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The heart of the Vision is a 3-cylinder turbo diesel paired with two separate electric motors, one on each wheel – which effectively gives the Vision all-wheel-drive.


New York to Los Angeles on a Gallon of Gas?

Student engineers achieve record mileage in Eco-Marathon.

by on Apr.19, 2009

From NY to LA on a gallon of gas?  That's the equivalent of what one student team achieved in the 2009 EcoMarathon.

From NY to LA on a gallon of gas? That's the equivalent of what one student team achieved in the 2009 EcoMarathon.

Imagine making the drive from New York to Los Angeles on a gallon of gas.  You’d probably burn through more Red Bull by the time you hit the Rockies.  But a team of students achieved the equivalent of just that high-mileage performance as part of the Shell Eco-Marathon Americas, a track event that focused on miles per gallon, rather than miles per hour.

A team of student designers and engineers from Quebec’s Laval University pulled off the seemingly impossible, logging a full 2,757.1 miles per gallon with their a vehicle they dubbed NTF 3.0.  Surprisingly, that’s not an all-time record.  In 2008, a high school team from Evansville, Indiana, actually clocked 2,843 mpg.

“We knew coming into the challenge this year that we would have a lot to go up against,” said David Vallée, of Laval University. “But we had confidence in our vehicle and all the hard work that had gone into building it over the past year. We’re just excited the long hours paid off and we were able to win the 2009 Shell Eco-marathon Americas.”

A total of 44 high school and college teams participated in this year’s Eco-Marathon, which was held in Houston.  Entrants came from the U.S., Canada, Mexico, Brazil and even India.

Participants could field vehicles in either of two categories: UrbanConcept entries had to be reasonably roadworthy, and aimed at meeting real-world needs, while Prototype entries could stretch the boundaries of motor vehicle designs.  Teams could use any and every possible source of energy, from conventional gas or diesel to biomass, hydrogen and even solar power.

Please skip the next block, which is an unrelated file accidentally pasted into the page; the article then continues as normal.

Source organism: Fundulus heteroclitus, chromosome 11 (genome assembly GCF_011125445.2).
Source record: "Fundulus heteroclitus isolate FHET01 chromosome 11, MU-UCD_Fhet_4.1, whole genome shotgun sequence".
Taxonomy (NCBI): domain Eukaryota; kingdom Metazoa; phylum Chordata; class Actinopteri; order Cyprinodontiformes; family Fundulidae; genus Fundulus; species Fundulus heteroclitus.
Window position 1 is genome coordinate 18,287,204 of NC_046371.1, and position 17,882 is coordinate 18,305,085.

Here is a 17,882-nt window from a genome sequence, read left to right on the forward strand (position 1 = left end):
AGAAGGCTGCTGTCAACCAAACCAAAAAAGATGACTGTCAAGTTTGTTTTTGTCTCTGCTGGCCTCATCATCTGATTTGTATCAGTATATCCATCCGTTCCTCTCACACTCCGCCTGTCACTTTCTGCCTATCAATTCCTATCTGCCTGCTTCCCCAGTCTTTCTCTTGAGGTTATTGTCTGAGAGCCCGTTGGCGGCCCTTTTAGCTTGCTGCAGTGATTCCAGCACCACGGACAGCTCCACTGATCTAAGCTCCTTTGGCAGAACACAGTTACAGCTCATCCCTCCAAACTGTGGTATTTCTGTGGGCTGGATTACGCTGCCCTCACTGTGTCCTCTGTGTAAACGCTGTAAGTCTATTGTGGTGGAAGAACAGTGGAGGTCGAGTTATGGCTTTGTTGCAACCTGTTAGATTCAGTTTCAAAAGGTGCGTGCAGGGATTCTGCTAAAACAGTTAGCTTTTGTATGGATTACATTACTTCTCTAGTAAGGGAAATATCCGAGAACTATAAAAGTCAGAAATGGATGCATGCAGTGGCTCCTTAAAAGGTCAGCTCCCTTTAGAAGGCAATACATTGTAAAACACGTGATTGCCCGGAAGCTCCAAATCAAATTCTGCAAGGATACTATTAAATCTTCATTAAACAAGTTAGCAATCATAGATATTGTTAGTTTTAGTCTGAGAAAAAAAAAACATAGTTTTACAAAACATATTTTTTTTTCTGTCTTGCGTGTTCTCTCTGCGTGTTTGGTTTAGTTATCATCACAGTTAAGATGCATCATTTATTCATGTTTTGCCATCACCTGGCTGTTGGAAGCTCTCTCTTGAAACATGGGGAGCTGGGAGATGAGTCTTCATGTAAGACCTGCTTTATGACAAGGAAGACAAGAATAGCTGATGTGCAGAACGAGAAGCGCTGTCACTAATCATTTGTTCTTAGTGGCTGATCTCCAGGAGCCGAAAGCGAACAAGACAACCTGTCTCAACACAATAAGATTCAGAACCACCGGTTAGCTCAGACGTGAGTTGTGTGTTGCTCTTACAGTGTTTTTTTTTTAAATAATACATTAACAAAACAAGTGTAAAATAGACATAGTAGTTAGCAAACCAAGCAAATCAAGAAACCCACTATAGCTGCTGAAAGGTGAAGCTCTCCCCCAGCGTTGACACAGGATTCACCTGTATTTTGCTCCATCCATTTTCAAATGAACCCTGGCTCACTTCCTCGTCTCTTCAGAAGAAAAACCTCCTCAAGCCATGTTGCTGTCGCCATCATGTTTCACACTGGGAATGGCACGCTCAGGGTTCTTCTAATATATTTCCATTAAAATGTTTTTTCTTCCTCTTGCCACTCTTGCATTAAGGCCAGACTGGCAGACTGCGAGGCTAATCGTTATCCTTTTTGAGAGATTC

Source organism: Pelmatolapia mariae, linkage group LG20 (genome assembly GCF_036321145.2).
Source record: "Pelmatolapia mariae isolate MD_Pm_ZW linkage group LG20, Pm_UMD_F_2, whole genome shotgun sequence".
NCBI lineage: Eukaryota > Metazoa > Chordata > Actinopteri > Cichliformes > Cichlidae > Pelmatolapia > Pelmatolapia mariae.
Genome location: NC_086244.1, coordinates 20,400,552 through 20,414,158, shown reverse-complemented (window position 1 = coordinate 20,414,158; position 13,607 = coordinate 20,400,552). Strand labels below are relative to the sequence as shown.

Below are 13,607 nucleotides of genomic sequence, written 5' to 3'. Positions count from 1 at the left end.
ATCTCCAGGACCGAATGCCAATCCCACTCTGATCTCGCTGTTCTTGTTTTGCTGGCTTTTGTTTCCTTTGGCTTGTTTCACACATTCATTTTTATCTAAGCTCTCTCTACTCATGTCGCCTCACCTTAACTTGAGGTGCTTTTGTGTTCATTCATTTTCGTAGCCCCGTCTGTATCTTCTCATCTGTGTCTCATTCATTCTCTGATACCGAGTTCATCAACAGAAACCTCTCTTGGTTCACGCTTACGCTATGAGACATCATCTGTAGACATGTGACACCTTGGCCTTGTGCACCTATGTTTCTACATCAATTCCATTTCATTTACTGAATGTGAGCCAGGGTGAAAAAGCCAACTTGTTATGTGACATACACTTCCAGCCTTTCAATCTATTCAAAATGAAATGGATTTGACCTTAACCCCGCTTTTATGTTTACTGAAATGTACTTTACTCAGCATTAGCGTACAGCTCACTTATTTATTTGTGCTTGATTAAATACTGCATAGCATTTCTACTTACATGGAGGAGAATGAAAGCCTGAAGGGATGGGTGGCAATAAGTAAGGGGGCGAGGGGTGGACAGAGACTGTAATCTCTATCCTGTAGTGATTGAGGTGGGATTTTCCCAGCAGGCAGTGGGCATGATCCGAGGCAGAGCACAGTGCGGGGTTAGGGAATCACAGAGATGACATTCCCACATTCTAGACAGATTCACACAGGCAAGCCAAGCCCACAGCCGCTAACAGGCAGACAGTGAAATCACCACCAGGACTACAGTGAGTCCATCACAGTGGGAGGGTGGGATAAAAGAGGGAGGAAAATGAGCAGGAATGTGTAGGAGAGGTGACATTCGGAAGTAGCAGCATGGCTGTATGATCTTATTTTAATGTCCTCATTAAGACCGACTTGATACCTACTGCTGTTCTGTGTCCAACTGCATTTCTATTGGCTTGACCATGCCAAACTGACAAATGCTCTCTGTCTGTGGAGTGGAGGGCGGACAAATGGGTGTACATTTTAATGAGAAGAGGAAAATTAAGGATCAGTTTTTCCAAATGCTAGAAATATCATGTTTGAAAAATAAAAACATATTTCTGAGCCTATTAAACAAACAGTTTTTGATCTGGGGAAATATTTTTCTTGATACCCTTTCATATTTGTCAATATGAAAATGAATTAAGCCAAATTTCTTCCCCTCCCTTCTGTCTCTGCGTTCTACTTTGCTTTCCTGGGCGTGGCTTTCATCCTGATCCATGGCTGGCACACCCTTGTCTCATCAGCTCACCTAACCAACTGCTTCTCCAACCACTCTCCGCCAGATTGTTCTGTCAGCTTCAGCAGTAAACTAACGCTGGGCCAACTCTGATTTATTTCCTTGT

Laval’s combustion engine-powered NTF3.0 captured the Grand Prize – and $5,000 in cash – in the Prototype category.  Using a complex calculation, a team from Purdue University actually achieved the equivalent of 4,913 mpg on solar power, with their sun-fueled Solar prototype.  And Penn State University got the equivalent of 1,912.9 mpg using hydrogen in their Blood, Sweat & Gears.


First Look: 2010 Mazda CX-7

High-mileage, four-cylinder engine is part of Mazda’s goal to improve its overall fuel economy by 30%.

by on Apr.10, 2009

Mazda brought two new models to the NY Auto Show, including the 2010 CX-7, which gets a new, 28 mpg I-4 engine.

Mazda brought two new models to the New York, including the 2010 CX-7 with a 28 mpg I-4 engine.

With the introduction of a new, inline-four engine for its 2010 CX-7 crossover, Mazda takes a big step closer to its goal of offering “affordable” fuel economy to buyers around the world, the company’s chief executive declared, during a preview at the New York International Auto Show.

The 2010 Mazda CX-7 gets some minor visual tweaks, inside and out, for the upcoming model-year.  But the real news is under the hood, where the company is adding an optional 16-valve, naturally-aspirated 2.5-liter I-4 engine.  Delivering an estimated 21 mpg City and 28 Highway, Mazda Motor Co. CEO Takashi Yamanouchi hinted the new powertrain will come in at “even lower price point” than current offerings for the CX-7, though final pricing won’t be announced until just before the crossover’s autumn introduction.

Click Here to SubscribeWith consumers turning towards more fuel-efficient products – and governments around the world, including the U.S., raising mileage standards – Mazda is pushing to get out in front of its competition.  The automaker has set a goal of boosting its current fleet average fuel economy 30% by 2016, noted Yamanouchi. (more…)